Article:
YA‘Despite impoverishing his family because of his alcoholism, McCourt's father passed on to his son a gift for superb storytelling. He told him about the great Irish heroes, the old days in Ireland, the people in their Limerick neighborhood, and the world beyond their shores. McCourt writes in the voice of the child‘with no self-pity or review of events‘and just retells the tales. He recounts his desperately poor early years, living on public assistance and losing three siblings, but manages to make the book funny and uplifting. Stories of trying on his parents' false teeth and his adventures as a post-office delivery boy will have readers laughing out loud. Young people will recognize the truth in these compelling tales; the emotions expressed; the descriptions of teachers, relatives, neighbors; and the casual cruelty adults show toward children. Readers will enjoy the humor and the music in the language. A vivid, wonderfully readable memoir.‘Patricia Noonan, Prince William Public Library, VA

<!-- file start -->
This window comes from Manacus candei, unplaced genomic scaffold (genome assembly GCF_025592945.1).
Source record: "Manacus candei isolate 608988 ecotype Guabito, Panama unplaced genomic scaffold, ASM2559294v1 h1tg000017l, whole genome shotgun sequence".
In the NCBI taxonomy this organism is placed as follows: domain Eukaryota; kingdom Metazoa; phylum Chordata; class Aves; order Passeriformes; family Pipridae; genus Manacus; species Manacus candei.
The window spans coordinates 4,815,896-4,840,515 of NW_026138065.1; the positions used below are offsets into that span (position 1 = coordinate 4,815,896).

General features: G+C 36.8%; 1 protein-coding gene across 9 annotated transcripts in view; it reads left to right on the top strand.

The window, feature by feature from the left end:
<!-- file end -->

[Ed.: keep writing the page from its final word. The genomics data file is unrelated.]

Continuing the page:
This volume deserves nomination for the best recorded book of the year. Author McCourt reads and sings the story of his childhood in Limerick. The book is on best sellers lists in the United States and Ireland, has won the Pulitzer Prize, and has been nominated for the PEN/Faulkner award. McCourt faithfully renders an almost nightmarish youth on the dole in Depression-era Ireland, infusing the tale with exceptional humor and grace. His ability to rise above squalor, cruelty, and neglect and achieve the American dream is an inspiration for all‘not just those with an alcoholic parent and more siblings than the family can handle. For McCourt, today a teacher and actor in New York, his debut as a narrator is truly a phenomenon. This amazing story of triumph over adversity belongs in every collection.‘James Dudley, Copiague, N.Y.